Ethical Wills and “Legacy Letters” – an Overview

denver elder law

Italian Marble

It’s been a few years (3 ½)  since I’ve written on this topic, and a colleague recently asked me to speak on this at an event this fall.   The fact is, I think writing an ethical will is another way of imparting meaning into our lives – whether we are young and healthy and writing to our young children about what we hold dear and hope to carry into their future, or we are old and sick and recording more of a legacy of a life lived.   In my previous blog post, I described five different approaches to writing an ethical will: an explanation; an expectation; an affirmation; an historical document (think genealogy or heirlooms); and a statement of values.

In today’s post, I’m focusing on the last approach – a statement of values.  An ethical will in this context is essentially a document which can serve to identify those values, that “something” to live for, which has sustained the author and given meaning and texture to the tapestry of one’s life.

The ethical will or legacy letter is the big picture view of what can be encompassed in estate planning.  Keep in mind that the majority of Americans die without any estate plan in place.  Many of those folks might simply respond to a question about any need for planning with a retort “I’ll be dead, so I won’t care” – but I think there is some fear lurking behind that otherwise lackadaisical sounding statement. . .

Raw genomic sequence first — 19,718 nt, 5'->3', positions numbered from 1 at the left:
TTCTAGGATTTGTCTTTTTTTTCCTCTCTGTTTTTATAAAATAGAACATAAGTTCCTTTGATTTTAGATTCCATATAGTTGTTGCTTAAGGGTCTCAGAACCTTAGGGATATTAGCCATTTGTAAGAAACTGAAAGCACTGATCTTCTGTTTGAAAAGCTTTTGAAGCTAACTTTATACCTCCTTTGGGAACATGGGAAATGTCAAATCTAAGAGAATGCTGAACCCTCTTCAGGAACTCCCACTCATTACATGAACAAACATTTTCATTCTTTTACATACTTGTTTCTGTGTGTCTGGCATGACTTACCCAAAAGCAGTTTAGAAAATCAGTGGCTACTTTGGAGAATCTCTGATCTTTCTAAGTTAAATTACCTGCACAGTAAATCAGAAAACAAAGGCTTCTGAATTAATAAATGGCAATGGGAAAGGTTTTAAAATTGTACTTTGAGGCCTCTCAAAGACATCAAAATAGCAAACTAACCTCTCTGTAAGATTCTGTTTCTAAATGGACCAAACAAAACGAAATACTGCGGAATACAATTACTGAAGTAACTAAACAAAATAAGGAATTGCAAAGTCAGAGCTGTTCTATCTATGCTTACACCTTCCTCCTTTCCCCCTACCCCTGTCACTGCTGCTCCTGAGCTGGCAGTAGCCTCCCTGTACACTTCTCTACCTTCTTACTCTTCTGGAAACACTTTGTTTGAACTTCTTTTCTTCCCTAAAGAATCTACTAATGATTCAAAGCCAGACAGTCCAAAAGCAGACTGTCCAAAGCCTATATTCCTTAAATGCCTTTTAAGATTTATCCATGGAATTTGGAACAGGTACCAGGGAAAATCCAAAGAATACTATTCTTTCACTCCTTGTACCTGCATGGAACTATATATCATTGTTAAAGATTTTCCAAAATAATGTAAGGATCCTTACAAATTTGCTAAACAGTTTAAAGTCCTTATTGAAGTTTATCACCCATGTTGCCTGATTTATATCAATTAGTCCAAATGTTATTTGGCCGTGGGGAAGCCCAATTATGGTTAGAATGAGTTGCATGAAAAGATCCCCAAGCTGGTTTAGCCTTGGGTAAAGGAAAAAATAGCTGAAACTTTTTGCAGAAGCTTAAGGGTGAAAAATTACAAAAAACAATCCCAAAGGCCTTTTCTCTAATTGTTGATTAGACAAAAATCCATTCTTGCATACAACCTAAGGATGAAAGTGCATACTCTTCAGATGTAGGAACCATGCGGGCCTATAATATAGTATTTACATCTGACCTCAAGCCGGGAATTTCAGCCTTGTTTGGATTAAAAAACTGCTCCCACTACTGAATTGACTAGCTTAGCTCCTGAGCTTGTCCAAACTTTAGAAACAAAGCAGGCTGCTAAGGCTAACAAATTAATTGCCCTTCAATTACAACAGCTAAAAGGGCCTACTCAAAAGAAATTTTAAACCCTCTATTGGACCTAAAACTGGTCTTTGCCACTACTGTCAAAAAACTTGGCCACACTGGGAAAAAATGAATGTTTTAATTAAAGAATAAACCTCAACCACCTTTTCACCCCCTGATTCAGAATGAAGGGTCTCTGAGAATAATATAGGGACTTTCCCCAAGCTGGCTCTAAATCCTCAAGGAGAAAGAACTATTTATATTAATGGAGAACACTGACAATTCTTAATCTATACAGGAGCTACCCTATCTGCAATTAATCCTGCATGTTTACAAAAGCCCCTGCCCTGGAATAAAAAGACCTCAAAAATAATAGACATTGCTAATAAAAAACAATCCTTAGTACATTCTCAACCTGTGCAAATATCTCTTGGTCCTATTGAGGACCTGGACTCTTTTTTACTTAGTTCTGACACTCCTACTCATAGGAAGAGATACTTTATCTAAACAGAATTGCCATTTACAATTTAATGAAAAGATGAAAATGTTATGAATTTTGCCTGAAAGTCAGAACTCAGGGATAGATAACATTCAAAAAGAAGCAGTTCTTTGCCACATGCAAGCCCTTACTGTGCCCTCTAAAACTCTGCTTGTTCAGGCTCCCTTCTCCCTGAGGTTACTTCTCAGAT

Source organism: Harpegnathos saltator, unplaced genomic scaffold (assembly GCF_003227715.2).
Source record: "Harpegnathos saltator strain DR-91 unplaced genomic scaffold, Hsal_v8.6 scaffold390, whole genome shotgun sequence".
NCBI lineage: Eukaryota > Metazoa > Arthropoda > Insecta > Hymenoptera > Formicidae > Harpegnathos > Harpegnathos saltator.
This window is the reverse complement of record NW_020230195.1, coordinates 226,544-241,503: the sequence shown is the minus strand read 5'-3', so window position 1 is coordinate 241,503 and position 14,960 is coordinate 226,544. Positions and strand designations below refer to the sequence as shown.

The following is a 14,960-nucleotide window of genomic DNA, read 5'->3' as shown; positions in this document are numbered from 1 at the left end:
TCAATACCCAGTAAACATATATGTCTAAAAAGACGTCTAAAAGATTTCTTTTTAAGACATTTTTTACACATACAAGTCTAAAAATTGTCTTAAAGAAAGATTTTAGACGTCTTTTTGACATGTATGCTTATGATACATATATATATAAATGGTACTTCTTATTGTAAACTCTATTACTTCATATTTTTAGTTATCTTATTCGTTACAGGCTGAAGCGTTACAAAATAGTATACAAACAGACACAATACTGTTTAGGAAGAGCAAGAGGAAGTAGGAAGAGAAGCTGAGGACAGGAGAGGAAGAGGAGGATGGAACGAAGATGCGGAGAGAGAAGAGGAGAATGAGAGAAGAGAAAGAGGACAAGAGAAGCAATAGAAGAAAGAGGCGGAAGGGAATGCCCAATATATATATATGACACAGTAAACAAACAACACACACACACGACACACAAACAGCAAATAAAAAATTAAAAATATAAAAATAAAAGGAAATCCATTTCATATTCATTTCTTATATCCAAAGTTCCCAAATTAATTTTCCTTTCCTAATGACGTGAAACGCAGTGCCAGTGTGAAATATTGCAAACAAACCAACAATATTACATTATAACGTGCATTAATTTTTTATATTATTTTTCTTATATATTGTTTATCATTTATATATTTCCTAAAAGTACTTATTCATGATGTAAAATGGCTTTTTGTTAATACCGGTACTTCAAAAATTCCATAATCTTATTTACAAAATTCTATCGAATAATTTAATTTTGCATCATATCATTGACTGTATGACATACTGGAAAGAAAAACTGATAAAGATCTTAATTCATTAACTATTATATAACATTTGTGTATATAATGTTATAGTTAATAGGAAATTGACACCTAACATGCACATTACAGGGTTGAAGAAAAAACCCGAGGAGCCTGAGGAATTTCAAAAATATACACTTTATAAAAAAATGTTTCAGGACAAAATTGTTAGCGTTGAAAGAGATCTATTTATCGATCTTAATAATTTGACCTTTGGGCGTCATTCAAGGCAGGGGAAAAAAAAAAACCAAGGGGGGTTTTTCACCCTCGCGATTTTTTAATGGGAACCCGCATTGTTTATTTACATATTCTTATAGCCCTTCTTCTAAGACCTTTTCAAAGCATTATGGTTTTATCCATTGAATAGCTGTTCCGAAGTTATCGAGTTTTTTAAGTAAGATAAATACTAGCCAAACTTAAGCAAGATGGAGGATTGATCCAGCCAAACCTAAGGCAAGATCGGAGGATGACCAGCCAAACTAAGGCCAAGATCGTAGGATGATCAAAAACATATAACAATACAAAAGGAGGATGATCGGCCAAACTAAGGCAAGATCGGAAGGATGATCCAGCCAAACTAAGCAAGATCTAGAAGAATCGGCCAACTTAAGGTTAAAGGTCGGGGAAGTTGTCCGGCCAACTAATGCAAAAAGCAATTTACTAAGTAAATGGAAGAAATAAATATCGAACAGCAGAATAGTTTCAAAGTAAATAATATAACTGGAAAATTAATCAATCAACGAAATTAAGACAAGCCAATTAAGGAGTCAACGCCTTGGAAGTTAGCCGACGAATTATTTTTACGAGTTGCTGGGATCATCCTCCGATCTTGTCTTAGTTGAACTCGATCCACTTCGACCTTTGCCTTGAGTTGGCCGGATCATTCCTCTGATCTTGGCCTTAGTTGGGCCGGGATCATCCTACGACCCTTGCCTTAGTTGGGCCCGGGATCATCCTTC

If one chooses to engage in estate planning by executing: powers of attorney which name others to act on our behalf in the event we are unable (which may include a conversation and some direction about how money should be spent for one’s care); a living will to express our end of life health care preferences; and a will which sets forth how our estate will be distributed then  — is it really much of a stretch to go from identifying what you need to live to identify something to live for? I think not!

Here is a link to a website with some touching examples of ethical wills written by a variety of people.   What I am suggesting here is that the ethical will can help us to live life more fully – read: by preparing to die – and as preparation to face the rest of one’s life, with whatever level of fear, exhilaration or trepidation that entails.

So here are some ideas to employ for that statement of values:

Describe who you have been or who you are now in relationship to your family of origin, your family of creation and perhaps your family of choice;

  • Write about those things that you hold most dear, what you are grateful for and perhaps also the things you regret;
  • Describe those principles, rituals, or teachings, etc., which have been important to you and explain why they hold such meaning to you; and
  • Write about aspects of your life and your values that demonstrate the meaning of your life, the experience of that meaning and how you have constructed the meaning(s) over the course of your life.

These are just a few examples of how, in the creative act of putting into words one’s life story, or describing the values one holds dear, one can construct a broader meaning and see connections of the disparate or seemingly disconnected parts of a life in new ways.  The context or impetus for telling one’s story may be significant to the context of the story or perhaps not at all.  Constructing a life story – even if it is only an early part of a life – is an example of how we as human are engaged in the search for meaning.  I have always been fond of Ernest Becker’s term for our species – homo poetica or “man the meaning maker.”